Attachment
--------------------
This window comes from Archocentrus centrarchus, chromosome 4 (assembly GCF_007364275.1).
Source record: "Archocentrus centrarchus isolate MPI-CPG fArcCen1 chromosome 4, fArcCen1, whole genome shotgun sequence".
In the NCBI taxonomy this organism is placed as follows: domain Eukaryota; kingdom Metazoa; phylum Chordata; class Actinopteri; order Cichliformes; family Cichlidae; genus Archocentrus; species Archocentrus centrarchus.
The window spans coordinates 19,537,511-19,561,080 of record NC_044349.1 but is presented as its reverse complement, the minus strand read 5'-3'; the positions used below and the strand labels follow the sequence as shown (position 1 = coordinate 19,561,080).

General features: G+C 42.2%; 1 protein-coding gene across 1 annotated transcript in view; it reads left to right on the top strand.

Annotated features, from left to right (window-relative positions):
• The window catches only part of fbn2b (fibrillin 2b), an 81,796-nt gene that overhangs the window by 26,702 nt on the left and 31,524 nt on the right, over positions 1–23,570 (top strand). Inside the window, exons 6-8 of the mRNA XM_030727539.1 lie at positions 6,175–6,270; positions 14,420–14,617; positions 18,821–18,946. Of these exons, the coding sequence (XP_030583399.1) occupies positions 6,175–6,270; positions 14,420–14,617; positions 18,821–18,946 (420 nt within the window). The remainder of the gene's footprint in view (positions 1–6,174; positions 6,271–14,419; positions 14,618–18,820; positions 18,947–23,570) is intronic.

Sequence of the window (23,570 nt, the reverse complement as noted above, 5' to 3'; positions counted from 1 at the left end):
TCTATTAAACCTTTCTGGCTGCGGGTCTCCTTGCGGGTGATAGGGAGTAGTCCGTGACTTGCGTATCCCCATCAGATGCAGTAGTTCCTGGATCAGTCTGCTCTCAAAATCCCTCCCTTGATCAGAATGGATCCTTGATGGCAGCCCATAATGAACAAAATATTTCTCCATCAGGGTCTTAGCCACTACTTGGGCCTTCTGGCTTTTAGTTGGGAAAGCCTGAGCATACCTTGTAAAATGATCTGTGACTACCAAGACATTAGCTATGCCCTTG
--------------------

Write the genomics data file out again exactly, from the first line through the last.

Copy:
This window comes from Archocentrus centrarchus, chromosome 4 (assembly GCF_007364275.1).
Source record: "Archocentrus centrarchus isolate MPI-CPG fArcCen1 chromosome 4, fArcCen1, whole genome shotgun sequence".
In the NCBI taxonomy this organism is placed as follows: domain Eukaryota; kingdom Metazoa; phylum Chordata; class Actinopteri; order Cichliformes; family Cichlidae; genus Archocentrus; species Archocentrus centrarchus.
The window spans coordinates 19,537,511-19,561,080 of record NC_044349.1 but is presented as its reverse complement, the minus strand read 5'-3'; the positions used below and the strand labels follow the sequence as shown (position 1 = coordinate 19,561,080).

General features: G+C 42.2%; 1 protein-coding gene across 1 annotated transcript in view; it reads left to right on the top strand.

Annotated features, from left to right (window-relative positions):
• The window catches only part of fbn2b (fibrillin 2b), an 81,796-nt gene that overhangs the window by 26,702 nt on the left and 31,524 nt on the right, over positions 1–23,570 (top strand). Inside the window, exons 6-8 of the mRNA XM_030727539.1 lie at positions 6,175–6,270; positions 14,420–14,617; positions 18,821–18,946. Of these exons, the coding sequence (XP_030583399.1) occupies positions 6,175–6,270; positions 14,420–14,617; positions 18,821–18,946 (420 nt within the window). The remainder of the gene's footprint in view (positions 1–6,174; positions 6,271–14,419; positions 14,618–18,820; positions 18,947–23,570) is intronic.

Sequence of the window (23,570 nt, the reverse complement as noted above, 5' to 3'; positions counted from 1 at the left end):
TCTATTAAACCTTTCTGGCTGCGGGTCTCCTTGCGGGTGATAGGGAGTAGTCCGTGACTTGCGTATCCCCATCAGATGCAGTAGTTCCTGGATCAGTCTGCTCTCAAAATCCCTCCCTTGATCAGAATGGATCCTTGATGGCAGCCCATAATGAACAAAATATTTCTCCATCAGGGTCTTAGCCACTACTTGGGCCTTCTGGCTTTTAGTTGGGAAAGCCTGAGCATACCTTGTAAAATGATCTGTGACTACCAAGACATTAGCTATGCCCTTG